There will be no new model 3 Teslas in 2017.
The electric carmaker updated its website for customer reservations on Wednesday, including a table that shows the base $US35,000 ($44,000) Model 3 won't be available until some time next year.
That follows a painful earnings call for chief executive officer Elon Musk, who described the company as being in the "eighth level of hell" (there are nine, in case you're counting).
The stock price fell 8.9 per cent on Thursday, the most in more than 16 months.
The electric-car maker won't build 5,000 units per week of its Model 3 sedan until sometime in March, three months later than planned.
"I have to tell you I was really depressed about three or four weeks ago," Musk said on the call after Tesla reported a record quarterly loss and cash burn.
He downplayed the long-term implications of the delays. "In the grand scheme of things," Musk said, "this is a relatively small shift."
But the setbacks lengthen the wait for hundreds of thousands of customers waiting for their Model 3 and extend the payoff period for the billions of dollars the company has spent to expand. The manufacturing snags will embolden skeptics who've doubted the company's ability to quickly reach mass production, a feat the youngest US carmaker is trying to pull off for the first time with a car that starts at $US35,000.
"We left the call frustrated with the lack of transparency from Tesla management," Jeffrey Osborne, a Cowen & Co. analyst who recommends selling the shares, wrote in a note to clients.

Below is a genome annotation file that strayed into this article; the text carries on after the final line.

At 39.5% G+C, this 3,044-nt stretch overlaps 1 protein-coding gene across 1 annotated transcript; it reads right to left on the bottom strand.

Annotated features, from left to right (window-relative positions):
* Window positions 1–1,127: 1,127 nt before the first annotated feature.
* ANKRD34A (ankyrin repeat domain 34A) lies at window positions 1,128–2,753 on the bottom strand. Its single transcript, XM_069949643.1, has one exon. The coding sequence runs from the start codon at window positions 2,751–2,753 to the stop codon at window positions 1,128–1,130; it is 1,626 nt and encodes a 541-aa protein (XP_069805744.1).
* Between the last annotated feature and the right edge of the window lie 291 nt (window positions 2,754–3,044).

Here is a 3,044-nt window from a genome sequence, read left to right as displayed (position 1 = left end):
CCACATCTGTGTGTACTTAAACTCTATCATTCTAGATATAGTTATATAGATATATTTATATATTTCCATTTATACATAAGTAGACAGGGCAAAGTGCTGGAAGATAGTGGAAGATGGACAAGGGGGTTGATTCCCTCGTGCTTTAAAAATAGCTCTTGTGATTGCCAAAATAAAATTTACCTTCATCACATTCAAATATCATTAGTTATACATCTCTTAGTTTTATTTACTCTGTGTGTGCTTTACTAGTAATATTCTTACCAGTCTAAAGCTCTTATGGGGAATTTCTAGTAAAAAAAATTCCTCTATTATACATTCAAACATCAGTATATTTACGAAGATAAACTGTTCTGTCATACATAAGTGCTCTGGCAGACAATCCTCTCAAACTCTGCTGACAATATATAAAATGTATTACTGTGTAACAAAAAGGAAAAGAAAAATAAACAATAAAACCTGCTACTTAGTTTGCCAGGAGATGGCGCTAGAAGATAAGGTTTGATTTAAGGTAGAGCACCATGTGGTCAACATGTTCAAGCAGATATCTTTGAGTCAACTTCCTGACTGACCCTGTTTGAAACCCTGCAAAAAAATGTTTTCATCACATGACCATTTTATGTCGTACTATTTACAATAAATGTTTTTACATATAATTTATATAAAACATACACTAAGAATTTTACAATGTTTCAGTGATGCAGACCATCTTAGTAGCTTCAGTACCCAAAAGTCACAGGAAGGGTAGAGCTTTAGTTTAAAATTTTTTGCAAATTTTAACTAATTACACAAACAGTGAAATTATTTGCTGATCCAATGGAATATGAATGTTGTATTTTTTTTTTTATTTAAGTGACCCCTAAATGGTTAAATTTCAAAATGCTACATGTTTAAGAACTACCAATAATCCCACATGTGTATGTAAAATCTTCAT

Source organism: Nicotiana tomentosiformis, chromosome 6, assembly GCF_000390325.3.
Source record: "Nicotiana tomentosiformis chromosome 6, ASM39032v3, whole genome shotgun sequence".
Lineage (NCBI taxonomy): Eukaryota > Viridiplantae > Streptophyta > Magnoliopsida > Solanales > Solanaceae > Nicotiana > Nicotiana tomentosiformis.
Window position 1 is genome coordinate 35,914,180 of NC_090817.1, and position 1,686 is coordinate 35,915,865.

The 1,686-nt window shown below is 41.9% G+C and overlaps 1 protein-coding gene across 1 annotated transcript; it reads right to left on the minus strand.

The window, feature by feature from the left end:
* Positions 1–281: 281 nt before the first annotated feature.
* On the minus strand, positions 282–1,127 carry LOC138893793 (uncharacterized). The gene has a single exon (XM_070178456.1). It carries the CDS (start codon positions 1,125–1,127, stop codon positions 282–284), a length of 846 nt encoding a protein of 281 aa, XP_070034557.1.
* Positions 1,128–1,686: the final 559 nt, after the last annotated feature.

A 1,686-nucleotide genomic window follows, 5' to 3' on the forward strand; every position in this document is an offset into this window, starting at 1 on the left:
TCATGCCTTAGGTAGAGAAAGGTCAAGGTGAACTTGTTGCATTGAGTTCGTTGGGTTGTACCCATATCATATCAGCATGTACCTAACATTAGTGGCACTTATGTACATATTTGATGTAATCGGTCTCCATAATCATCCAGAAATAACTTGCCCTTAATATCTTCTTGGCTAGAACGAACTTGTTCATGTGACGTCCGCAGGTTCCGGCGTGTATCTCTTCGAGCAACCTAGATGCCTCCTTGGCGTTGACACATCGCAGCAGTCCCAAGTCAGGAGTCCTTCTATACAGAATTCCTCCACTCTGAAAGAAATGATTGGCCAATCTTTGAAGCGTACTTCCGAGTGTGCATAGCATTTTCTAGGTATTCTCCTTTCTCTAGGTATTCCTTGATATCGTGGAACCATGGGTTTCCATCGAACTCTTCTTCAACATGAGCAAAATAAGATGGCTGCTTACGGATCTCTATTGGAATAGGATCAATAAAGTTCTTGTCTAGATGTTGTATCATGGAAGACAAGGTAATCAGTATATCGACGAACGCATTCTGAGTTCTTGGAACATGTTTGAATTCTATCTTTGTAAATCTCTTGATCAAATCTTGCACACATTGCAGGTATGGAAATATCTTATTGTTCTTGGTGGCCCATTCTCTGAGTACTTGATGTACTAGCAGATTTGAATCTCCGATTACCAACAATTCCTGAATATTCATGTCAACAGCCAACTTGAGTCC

"Elon Musk needs to stop over promising and under delivering and the board should rein in a CEO who publicly shares his aspirational goals that have rarely been hit."
Tesla burned $US1.42 billion in cash in the third quarter. The carmaker is spending heavily on both its auto assembly plant and at its battery gigafactory, contributing to an adjusted lost per share of $US2.92 per share, worse than analysts estimated.
People from key teams at Tesla are now focussed on fixing bottlenecks that have hobbled production, said Musk, who held his earnings call at the Nevada battery factory where he and co-founder J.B. Straubel are spending their days and nights, even camping on the roof .
Despite earlier reports that it was the company's California assembly plant that was gumming up the works, it turns out the famed Gigafactory is the heart of the problem - which is bad news for other Tesla products.
The main constraint holding back Model 3 output has been on the assembly line that packages battery cells at the gigafactory, which Musk blamed in part on a subcontractor that "really dropped the ball." Software had to be rewritten from scratch and mechanical and electrical elements of one area of the plant had to be redone.